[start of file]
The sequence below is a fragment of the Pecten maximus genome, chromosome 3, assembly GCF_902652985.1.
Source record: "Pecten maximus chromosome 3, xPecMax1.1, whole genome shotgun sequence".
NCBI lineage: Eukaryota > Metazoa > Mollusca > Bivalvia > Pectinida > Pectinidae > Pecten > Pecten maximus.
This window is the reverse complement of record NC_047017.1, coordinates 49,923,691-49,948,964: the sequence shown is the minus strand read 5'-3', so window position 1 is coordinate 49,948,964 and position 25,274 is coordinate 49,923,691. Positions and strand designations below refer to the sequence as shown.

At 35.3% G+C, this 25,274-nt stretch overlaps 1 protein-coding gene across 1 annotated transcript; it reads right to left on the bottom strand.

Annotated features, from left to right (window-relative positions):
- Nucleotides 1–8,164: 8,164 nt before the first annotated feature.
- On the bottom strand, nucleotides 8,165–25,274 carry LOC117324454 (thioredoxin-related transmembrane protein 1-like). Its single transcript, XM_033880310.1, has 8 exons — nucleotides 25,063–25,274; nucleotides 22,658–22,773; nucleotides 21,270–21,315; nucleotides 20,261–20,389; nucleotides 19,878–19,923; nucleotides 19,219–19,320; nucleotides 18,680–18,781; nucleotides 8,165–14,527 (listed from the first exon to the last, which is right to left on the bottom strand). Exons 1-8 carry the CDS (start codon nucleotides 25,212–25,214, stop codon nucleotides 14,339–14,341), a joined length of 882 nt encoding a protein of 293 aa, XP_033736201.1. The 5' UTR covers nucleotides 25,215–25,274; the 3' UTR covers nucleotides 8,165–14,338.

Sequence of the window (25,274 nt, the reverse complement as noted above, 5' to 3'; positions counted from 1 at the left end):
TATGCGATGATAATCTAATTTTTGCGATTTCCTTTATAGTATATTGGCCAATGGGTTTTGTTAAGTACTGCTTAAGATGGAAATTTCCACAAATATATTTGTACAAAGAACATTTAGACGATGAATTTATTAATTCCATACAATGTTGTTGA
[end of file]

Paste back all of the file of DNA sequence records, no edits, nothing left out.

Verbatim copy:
The sequence below is a fragment of the Pecten maximus genome, chromosome 3, assembly GCF_902652985.1.
Source record: "Pecten maximus chromosome 3, xPecMax1.1, whole genome shotgun sequence".
NCBI lineage: Eukaryota > Metazoa > Mollusca > Bivalvia > Pectinida > Pectinidae > Pecten > Pecten maximus.
This window is the reverse complement of record NC_047017.1, coordinates 49,923,691-49,948,964: the sequence shown is the minus strand read 5'-3', so window position 1 is coordinate 49,948,964 and position 25,274 is coordinate 49,923,691. Positions and strand designations below refer to the sequence as shown.

At 35.3% G+C, this 25,274-nt stretch overlaps 1 protein-coding gene across 1 annotated transcript; it reads right to left on the bottom strand.

Annotated features, from left to right (window-relative positions):
- Nucleotides 1–8,164: 8,164 nt before the first annotated feature.
- On the bottom strand, nucleotides 8,165–25,274 carry LOC117324454 (thioredoxin-related transmembrane protein 1-like). Its single transcript, XM_033880310.1, has 8 exons — nucleotides 25,063–25,274; nucleotides 22,658–22,773; nucleotides 21,270–21,315; nucleotides 20,261–20,389; nucleotides 19,878–19,923; nucleotides 19,219–19,320; nucleotides 18,680–18,781; nucleotides 8,165–14,527 (listed from the first exon to the last, which is right to left on the bottom strand). Exons 1-8 carry the CDS (start codon nucleotides 25,212–25,214, stop codon nucleotides 14,339–14,341), a joined length of 882 nt encoding a protein of 293 aa, XP_033736201.1. The 5' UTR covers nucleotides 25,215–25,274; the 3' UTR covers nucleotides 8,165–14,338.

Sequence of the window (25,274 nt, the reverse complement as noted above, 5' to 3'; positions counted from 1 at the left end):
TATGCGATGATAATCTAATTTTTGCGATTTCCTTTATAGTATATTGGCCAATGGGTTTTGTTAAGTACTGCTTAAGATGGAAATTTCCACAAATATATTTGTACAAAGAACATTTAGACGATGAATTTATTAATTCCATACAATGTTGTTGA